Medical Subject Headings (MeSH) is a comprehensive controlled vocabulary for the purpose of indexing journal articles and books in the life sciences; it can also serve as a thesaurus that facilitates searching. Created and updated by the United States National Library of Medicine (NLM), it is used by the MEDLINE/PubMed article database and by NLM's catalog of book holdings.
MeSH was introduced in 1963. The yearly printed version was discontinued in 2007 and MeSH is now available online only. It can be browsed and downloaded free of charge through PubMed. Originally in English, MeSH has been translated into numerous other languages and allows retrieval of documents from different languages.
The 2009 version of MeSH contains a total of 25,186 subject headings, also known as descriptors. Most of these are accompanied by a short description or definition, links to related descriptors, and a list of synonyms or very similar terms (known as entry terms). Because of these synonym lists, MeSH can also be viewed as a thesaurus.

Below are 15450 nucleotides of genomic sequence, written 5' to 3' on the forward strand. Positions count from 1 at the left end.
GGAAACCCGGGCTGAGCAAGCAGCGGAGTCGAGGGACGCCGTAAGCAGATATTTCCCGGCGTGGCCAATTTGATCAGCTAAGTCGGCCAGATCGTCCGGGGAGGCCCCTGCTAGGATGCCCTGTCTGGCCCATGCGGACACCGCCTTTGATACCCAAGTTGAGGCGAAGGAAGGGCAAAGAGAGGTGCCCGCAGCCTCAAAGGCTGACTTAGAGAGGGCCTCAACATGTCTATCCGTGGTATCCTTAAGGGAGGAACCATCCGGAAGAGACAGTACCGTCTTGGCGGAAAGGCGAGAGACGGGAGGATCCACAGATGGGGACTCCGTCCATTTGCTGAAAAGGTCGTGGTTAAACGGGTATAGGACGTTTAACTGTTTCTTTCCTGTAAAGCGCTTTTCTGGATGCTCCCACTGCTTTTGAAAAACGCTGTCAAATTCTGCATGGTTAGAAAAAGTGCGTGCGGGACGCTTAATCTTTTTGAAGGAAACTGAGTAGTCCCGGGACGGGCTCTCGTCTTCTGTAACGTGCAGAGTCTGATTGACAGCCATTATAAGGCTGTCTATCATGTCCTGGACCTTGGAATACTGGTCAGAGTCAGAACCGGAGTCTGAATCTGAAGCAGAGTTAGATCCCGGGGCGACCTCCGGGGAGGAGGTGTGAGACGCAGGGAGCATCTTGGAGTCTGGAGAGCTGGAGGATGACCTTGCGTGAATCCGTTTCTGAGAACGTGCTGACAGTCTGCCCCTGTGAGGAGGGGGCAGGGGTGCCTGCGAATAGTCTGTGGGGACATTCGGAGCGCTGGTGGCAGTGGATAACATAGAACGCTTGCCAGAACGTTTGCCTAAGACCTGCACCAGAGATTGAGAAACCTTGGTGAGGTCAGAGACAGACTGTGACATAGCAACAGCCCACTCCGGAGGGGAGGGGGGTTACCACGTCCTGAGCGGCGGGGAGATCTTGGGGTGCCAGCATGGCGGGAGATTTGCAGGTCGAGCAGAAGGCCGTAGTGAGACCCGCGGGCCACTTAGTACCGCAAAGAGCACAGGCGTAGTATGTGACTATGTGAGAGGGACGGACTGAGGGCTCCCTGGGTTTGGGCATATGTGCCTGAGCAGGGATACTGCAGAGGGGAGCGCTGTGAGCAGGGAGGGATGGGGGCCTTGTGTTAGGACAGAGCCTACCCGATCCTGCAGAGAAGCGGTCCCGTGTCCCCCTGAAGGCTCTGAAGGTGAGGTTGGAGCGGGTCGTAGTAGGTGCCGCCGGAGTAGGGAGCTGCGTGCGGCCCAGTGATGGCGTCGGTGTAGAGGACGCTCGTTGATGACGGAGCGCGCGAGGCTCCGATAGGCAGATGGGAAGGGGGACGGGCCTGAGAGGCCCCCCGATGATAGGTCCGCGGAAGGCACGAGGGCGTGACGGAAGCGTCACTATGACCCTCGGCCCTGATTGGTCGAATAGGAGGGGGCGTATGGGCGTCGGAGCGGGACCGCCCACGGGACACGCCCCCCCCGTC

The descriptors or subject headings are arranged in a hierarchy. A given descriptor may appear at several locations in the hierarchical tree. The tree locations carry systematic labels known as tree numbers, and consequently one descriptor can carry several tree numbers. For example, the descriptor "Digestive System Neoplasms" has the tree numbers C06.301 and C04.588.274; C stands for Diseases, C06 for Digestive System Diseases and C06.301 for Digestive System Neoplasms; C04 for Neoplasms, C04.588 for Neoplasms By Site, and C04.588.274 also for Digestive System Neoplasms. The tree numbers of a given descriptor are subject to change as MeSH is updated. Every descriptor also carries a unique alphanumerical ID that will not change.
Most subject headings come with a short description or definition. See the MeSH description for diabetes type 2 as an example. The explanatory text is written by the MeSH team based on their standard sources if not otherwise stated. References are mostly encyclopaedias and standard textbooks of the subject areas. References for specific statements in the descriptions are not given, instead readers are referred to the bibliography.